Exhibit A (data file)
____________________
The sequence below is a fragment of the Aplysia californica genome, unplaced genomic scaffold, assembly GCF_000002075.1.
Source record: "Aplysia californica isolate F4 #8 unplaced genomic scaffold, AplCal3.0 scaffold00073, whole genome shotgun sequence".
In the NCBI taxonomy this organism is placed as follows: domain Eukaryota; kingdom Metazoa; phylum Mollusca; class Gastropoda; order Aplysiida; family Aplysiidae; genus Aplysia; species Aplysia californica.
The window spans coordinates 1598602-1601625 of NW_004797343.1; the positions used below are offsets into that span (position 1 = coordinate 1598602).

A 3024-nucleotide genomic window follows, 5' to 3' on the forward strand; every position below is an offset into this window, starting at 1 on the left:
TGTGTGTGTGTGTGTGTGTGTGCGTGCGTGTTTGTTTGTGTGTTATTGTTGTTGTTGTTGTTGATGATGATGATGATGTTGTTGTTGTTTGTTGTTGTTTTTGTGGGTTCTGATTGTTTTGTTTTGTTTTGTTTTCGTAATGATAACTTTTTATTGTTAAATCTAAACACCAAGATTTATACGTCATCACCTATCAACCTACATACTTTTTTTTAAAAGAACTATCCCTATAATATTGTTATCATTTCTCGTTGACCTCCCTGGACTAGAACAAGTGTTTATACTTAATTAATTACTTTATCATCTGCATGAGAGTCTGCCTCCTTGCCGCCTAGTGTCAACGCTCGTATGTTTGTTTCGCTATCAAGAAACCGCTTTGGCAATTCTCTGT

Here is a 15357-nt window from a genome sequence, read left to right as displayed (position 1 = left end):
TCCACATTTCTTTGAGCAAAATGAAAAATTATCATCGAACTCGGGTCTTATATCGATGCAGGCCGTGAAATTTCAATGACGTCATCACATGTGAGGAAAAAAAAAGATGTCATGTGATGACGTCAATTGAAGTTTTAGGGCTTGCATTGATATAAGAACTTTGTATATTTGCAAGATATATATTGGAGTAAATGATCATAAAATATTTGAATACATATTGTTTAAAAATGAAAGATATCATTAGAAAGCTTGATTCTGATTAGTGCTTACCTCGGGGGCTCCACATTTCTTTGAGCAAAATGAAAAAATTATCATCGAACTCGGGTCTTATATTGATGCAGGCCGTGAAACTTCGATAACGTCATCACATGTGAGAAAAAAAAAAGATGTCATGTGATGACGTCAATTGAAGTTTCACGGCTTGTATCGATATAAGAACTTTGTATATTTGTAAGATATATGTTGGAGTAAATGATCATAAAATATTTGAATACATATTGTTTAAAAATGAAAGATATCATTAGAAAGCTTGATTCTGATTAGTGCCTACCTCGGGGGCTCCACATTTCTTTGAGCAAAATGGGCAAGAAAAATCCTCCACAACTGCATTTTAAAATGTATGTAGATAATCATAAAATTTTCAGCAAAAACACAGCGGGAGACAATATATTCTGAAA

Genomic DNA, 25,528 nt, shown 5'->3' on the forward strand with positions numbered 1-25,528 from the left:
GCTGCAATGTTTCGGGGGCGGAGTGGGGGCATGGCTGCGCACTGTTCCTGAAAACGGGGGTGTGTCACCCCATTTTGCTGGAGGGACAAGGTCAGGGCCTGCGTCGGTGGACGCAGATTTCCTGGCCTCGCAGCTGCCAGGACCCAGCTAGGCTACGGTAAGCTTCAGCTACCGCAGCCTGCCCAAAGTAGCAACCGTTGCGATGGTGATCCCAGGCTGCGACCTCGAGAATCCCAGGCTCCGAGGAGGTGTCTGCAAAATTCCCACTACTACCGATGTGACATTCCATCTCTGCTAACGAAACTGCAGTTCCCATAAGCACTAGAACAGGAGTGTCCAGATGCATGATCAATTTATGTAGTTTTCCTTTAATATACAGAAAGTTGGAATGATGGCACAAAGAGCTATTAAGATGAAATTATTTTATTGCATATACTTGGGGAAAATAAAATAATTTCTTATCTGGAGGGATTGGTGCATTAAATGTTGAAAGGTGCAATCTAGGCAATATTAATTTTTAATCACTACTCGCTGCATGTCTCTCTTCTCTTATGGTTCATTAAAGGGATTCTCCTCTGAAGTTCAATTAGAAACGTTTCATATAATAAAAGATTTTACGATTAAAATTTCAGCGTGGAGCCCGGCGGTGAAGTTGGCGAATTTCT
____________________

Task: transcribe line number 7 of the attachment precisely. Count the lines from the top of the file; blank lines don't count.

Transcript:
Here is a 15357-nt window from a genome sequence, read left to right as displayed (position 1 = left end):